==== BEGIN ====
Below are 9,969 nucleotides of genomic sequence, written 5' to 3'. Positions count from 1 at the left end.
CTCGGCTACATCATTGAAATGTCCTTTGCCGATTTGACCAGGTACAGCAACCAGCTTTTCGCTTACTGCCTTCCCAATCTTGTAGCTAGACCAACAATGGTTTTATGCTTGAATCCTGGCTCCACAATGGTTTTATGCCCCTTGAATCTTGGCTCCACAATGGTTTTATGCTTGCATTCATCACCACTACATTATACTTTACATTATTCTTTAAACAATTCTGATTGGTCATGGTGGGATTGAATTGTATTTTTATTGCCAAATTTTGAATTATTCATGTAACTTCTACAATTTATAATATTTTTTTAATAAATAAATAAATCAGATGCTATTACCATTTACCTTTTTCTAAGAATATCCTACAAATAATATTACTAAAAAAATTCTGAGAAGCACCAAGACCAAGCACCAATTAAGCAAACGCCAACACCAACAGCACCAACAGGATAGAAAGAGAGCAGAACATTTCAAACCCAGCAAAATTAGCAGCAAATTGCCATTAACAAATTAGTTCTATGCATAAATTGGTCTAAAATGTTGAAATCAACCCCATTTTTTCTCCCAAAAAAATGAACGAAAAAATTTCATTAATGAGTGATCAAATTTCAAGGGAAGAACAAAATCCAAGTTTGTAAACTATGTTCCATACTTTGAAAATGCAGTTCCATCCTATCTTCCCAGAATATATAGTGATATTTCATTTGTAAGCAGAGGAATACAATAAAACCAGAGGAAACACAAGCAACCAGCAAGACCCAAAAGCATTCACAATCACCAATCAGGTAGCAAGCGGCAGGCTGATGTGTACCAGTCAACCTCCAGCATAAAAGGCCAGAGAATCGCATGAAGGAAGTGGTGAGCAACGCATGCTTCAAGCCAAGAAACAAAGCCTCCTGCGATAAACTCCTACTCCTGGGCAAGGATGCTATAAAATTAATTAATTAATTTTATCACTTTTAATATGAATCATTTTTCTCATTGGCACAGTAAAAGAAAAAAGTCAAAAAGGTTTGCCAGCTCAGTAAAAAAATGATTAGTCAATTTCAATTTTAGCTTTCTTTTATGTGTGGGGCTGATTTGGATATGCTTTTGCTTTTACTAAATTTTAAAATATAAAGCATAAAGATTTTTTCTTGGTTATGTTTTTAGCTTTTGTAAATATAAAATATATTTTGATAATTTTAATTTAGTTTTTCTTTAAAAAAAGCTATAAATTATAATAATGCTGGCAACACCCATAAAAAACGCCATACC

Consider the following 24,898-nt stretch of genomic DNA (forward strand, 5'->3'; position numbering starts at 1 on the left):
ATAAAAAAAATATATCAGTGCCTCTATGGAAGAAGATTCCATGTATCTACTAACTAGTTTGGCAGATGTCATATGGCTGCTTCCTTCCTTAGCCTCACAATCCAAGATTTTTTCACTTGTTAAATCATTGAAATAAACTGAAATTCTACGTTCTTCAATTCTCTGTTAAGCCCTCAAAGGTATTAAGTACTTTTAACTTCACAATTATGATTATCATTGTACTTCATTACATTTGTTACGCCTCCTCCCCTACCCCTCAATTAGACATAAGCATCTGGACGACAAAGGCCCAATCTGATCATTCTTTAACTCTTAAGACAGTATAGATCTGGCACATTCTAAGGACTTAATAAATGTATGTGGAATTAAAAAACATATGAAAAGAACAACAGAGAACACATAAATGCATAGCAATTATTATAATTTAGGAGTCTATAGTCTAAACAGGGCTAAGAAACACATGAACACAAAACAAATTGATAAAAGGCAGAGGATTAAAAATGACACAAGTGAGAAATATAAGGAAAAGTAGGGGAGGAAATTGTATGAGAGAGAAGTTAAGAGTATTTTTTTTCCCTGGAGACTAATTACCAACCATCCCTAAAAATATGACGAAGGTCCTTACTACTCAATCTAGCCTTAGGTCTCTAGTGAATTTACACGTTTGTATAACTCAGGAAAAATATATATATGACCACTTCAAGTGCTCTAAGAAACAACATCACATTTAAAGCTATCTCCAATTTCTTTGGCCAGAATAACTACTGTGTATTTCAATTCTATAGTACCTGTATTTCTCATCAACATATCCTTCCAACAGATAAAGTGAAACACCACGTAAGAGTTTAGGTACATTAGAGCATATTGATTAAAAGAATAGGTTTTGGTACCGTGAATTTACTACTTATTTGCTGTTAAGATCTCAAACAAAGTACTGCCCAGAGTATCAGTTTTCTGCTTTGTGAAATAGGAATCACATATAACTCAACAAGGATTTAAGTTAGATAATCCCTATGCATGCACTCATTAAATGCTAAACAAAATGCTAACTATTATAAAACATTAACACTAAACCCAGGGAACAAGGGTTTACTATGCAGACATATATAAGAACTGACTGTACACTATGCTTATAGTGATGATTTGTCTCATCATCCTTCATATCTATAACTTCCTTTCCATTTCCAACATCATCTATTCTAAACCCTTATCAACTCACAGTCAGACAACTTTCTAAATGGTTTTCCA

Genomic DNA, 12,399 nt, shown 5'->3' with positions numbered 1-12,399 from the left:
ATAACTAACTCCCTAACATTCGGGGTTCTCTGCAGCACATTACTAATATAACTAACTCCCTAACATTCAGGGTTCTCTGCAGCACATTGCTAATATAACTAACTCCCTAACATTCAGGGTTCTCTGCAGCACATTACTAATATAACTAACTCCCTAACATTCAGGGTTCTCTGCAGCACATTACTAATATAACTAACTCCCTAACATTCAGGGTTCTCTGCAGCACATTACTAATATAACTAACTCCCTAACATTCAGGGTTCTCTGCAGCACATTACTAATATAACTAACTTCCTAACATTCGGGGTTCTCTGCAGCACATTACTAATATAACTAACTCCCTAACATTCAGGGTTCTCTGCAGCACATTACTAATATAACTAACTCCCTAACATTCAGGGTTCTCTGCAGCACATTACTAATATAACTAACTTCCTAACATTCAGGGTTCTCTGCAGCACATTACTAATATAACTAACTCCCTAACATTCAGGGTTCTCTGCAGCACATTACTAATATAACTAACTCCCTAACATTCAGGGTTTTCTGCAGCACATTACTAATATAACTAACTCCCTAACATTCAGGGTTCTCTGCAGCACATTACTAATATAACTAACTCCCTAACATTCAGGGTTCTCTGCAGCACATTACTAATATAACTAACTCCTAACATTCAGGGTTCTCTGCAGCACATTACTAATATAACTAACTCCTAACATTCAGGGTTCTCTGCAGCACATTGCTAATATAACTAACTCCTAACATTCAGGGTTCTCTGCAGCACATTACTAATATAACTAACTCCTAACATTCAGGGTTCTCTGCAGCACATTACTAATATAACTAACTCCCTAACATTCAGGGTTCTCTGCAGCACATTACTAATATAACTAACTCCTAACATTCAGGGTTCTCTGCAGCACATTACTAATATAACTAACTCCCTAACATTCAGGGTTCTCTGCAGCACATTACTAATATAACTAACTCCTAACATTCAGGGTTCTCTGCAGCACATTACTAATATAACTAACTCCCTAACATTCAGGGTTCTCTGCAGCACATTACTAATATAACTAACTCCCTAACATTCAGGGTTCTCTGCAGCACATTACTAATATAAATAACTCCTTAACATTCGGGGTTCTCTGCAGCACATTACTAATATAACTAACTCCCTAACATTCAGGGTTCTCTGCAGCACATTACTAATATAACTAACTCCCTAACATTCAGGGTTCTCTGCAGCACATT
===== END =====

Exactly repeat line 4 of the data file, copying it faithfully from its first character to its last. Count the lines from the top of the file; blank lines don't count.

ATAAAAAAAATATATCAGTGCCTCTATGGAAGAAGATTCCATGTATCTACTAACTAGTTTGGCAGATGTCATATGGCTGCTTCCTTCCTTAGCCTCACAATCCAAGATTTTTTCACTTGTTAAATCATTGAAATAAACTGAAATTCTACGTTCTTCAATTCTCTGTTAAGCCCTCAAAGGTATTAAGTACTTTTAACTTCACAATTATGATTATCATTGTACTTCATTACATTTGTTACGCCTCCTCCCCTACCCCTCAATTAGACATAAGCATCTGGACGACAAAGGCCCAATCTGATCATTCTTTAACTCTTAAGACAGTATAGATCTGGCACATTCTAAGGACTTAATAAATGTATGTGGAATTAAAAAACATATGAAAAGAACAACAGAGAACACATAAATGCATAGCAATTATTATAATTTAGGAGTCTATAGTCTAAACAGGGCTAAGAAACACATGAACACAAAACAAATTGATAAAAGGCAGAGGATTAAAAATGACACAAGTGAGAAATATAAGGAAAAGTAGGGGAGGAAATTGTATGAGAGAGAAGTTAAGAGTATTTTTTTTCCCTGGAGACTAATTACCAACCATCCCTAAAAATATGACGAAGGTCCTTACTACTCAATCTAGCCTTAGGTCTCTAGTGAATTTACACGTTTGTATAACTCAGGAAAAATATATATATGACCACTTCAAGTGCTCTAAGAAACAACATCACATTTAAAGCTATCTCCAATTTCTTTGGCCAGAATAACTACTGTGTATTTCAATTCTATAGTACCTGTATTTCTCATCAACATATCCTTCCAACAGATAAAGTGAAACACCACGTAAGAGTTTAGGTACATTAGAGCATATTGATTAAAAGAATAGGTTTTGGTACCGTGAATTTACTACTTATTTGCTGTTAAGATCTCAAACAAAGTACTGCCCAGAGTATCAGTTTTCTGCTTTGTGAAATAGGAATCACATATAACTCAACAAGGATTTAAGTTAGATAATCCCTATGCATGCACTCATTAAATGCTAAACAAAATGCTAACTATTATAAAACATTAACACTAAACCCAGGGAACAAGGGTTTACTATGCAGACATATATAAGAACTGACTGTACACTATGCTTATAGTGATGATTTGTCTCATCATCCTTCATATCTATAACTTCCTTTCCATTTCCAACATCATCTATTCTAAACCCTTATCAACTCACAGTCAGACAACTTTCTAAATGGTTTTCCA